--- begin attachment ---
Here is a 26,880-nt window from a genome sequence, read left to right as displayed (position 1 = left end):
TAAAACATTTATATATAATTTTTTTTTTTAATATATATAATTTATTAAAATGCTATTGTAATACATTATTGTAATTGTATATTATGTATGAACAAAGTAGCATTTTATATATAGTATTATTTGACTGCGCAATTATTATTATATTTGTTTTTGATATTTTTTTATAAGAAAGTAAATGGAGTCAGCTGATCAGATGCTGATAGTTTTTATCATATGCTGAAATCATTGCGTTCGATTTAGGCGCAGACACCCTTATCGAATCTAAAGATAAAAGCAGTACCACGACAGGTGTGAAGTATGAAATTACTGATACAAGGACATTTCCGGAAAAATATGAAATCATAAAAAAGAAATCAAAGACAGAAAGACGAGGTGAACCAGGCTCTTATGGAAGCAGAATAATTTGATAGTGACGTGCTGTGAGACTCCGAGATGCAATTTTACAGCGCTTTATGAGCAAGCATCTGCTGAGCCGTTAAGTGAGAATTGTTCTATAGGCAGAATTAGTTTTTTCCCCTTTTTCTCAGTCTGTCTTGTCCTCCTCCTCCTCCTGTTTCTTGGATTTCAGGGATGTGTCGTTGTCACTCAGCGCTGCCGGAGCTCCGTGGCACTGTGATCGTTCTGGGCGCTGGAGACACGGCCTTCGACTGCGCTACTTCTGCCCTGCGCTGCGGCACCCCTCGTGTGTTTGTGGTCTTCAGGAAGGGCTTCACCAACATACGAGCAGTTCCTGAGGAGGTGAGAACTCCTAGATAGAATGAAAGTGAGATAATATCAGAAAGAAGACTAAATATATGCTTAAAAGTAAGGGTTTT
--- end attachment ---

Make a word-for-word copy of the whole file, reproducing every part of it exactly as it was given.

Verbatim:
Here is a 26,880-nt window from a genome sequence, read left to right as displayed (position 1 = left end):
TAAAACATTTATATATAATTTTTTTTTTTAATATATATAATTTATTAAAATGCTATTGTAATACATTATTGTAATTGTATATTATGTATGAACAAAGTAGCATTTTATATATAGTATTATTTGACTGCGCAATTATTATTATATTTGTTTTTGATATTTTTTTATAAGAAAGTAAATGGAGTCAGCTGATCAGATGCTGATAGTTTTTATCATATGCTGAAATCATTGCGTTCGATTTAGGCGCAGACACCCTTATCGAATCTAAAGATAAAAGCAGTACCACGACAGGTGTGAAGTATGAAATTACTGATACAAGGACATTTCCGGAAAAATATGAAATCATAAAAAAGAAATCAAAGACAGAAAGACGAGGTGAACCAGGCTCTTATGGAAGCAGAATAATTTGATAGTGACGTGCTGTGAGACTCCGAGATGCAATTTTACAGCGCTTTATGAGCAAGCATCTGCTGAGCCGTTAAGTGAGAATTGTTCTATAGGCAGAATTAGTTTTTTCCCCTTTTTCTCAGTCTGTCTTGTCCTCCTCCTCCTCCTGTTTCTTGGATTTCAGGGATGTGTCGTTGTCACTCAGCGCTGCCGGAGCTCCGTGGCACTGTGATCGTTCTGGGCGCTGGAGACACGGCCTTCGACTGCGCTACTTCTGCCCTGCGCTGCGGCACCCCTCGTGTGTTTGTGGTCTTCAGGAAGGGCTTCACCAACATACGAGCAGTTCCTGAGGAGGTGAGAACTCCTAGATAGAATGAAAGTGAGATAATATCAGAAAGAAGACTAAATATATGCTTAAAAGTAAGGGTTTT